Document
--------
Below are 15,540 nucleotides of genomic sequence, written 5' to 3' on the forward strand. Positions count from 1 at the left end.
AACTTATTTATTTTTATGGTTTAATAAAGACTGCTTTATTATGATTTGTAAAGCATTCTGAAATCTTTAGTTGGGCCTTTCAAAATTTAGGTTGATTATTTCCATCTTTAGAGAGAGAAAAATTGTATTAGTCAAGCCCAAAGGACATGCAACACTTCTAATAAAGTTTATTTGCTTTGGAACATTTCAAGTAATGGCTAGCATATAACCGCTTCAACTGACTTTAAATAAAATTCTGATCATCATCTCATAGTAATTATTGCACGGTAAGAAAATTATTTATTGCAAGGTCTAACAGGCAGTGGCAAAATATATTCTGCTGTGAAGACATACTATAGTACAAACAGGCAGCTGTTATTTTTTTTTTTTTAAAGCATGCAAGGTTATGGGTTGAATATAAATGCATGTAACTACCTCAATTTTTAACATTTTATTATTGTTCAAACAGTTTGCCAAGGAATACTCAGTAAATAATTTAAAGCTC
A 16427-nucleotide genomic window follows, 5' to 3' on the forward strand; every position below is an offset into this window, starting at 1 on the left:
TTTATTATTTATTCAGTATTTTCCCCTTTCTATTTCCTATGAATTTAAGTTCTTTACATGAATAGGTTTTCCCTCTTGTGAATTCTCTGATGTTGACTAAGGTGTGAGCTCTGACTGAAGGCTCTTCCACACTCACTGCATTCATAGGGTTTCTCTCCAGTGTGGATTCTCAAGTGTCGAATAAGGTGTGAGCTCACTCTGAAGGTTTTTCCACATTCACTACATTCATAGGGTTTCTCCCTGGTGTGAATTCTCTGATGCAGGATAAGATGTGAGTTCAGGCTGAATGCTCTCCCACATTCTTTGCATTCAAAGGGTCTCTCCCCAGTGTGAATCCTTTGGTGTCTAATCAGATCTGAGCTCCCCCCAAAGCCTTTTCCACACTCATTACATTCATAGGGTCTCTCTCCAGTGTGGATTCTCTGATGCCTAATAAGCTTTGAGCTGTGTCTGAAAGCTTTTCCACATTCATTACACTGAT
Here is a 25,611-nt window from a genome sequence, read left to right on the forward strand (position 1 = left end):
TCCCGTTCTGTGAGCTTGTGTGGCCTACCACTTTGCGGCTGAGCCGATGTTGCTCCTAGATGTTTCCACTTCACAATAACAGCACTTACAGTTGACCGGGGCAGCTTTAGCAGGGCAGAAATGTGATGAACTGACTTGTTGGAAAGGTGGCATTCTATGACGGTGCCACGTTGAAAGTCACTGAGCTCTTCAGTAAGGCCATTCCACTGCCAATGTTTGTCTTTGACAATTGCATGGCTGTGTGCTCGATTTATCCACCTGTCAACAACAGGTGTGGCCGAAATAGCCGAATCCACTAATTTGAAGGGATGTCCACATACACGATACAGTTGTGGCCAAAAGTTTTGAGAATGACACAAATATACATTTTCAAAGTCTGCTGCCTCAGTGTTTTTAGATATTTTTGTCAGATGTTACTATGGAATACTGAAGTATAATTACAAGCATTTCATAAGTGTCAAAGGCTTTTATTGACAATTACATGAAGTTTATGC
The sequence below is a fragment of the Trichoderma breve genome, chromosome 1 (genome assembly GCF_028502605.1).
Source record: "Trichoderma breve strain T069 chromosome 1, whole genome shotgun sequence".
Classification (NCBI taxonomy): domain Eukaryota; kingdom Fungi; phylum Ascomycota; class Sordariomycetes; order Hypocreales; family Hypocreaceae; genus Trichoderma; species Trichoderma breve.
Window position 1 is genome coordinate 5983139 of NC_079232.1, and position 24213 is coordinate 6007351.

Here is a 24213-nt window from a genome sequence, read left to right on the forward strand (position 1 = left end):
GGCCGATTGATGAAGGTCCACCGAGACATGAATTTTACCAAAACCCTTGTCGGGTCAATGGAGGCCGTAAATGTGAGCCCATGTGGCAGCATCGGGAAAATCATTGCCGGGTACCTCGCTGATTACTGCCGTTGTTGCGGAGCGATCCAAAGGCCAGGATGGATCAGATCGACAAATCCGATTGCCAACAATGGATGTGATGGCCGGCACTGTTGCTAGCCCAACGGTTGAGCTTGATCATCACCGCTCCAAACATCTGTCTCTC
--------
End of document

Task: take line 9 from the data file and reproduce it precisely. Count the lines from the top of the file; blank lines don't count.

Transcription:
Classification (NCBI taxonomy): domain Eukaryota; kingdom Fungi; phylum Ascomycota; class Sordariomycetes; order Hypocreales; family Hypocreaceae; genus Trichoderma; species Trichoderma breve.